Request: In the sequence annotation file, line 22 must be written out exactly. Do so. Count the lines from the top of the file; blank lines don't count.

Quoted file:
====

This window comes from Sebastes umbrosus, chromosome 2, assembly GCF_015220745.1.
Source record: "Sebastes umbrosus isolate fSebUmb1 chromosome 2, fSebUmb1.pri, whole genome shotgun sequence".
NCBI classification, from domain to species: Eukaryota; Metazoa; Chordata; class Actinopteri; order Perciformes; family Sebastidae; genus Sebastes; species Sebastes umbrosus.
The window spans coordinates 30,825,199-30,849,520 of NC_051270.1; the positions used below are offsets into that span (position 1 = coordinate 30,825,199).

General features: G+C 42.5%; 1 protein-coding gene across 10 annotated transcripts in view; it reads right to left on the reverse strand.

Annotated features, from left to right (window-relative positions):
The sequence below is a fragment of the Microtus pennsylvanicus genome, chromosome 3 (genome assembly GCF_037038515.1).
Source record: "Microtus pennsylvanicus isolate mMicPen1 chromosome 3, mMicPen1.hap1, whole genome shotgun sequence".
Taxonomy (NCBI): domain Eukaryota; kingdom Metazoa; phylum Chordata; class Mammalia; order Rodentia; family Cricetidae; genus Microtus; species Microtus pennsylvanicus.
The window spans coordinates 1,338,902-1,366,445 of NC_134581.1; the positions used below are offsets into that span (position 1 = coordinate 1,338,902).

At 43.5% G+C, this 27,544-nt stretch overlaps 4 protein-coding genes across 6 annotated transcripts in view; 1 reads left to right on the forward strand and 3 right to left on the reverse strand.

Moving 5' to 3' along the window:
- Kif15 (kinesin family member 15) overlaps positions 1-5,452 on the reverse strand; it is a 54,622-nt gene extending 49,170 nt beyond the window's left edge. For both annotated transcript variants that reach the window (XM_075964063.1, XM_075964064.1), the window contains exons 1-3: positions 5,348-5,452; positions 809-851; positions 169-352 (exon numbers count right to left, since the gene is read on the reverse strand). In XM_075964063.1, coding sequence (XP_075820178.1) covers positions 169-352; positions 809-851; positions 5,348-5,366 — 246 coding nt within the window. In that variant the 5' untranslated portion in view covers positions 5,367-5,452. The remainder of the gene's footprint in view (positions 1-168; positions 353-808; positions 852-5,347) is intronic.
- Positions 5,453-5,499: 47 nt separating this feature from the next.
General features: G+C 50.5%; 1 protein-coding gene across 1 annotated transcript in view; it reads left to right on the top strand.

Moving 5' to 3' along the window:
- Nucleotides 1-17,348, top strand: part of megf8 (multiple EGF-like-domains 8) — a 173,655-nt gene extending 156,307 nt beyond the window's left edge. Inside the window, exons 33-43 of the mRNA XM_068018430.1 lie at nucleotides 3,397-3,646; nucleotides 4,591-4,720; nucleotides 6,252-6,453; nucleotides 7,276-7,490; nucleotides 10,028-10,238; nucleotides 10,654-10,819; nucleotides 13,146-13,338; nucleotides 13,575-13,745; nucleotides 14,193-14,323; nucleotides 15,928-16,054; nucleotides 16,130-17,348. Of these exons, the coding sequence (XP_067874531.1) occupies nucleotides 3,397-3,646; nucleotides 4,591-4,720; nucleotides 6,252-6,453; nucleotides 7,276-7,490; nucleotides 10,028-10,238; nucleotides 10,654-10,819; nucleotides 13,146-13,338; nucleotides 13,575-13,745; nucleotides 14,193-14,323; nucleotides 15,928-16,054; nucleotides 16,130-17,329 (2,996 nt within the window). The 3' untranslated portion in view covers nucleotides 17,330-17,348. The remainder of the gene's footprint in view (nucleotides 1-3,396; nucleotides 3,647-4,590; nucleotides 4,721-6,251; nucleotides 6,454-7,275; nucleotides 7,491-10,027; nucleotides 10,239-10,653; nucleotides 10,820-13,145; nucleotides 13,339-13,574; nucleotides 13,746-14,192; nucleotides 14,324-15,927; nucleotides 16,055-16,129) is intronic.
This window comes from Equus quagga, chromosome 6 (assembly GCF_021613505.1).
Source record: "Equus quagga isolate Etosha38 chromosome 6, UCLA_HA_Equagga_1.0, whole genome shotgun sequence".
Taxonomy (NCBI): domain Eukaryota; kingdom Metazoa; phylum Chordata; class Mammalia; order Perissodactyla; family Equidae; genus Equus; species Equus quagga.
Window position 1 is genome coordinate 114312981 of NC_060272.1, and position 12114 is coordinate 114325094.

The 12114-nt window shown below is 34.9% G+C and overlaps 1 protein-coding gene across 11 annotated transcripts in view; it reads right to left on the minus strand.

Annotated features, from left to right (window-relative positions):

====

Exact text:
The 12114-nt window shown below is 34.9% G+C and overlaps 1 protein-coding gene across 11 annotated transcripts in view; it reads right to left on the minus strand.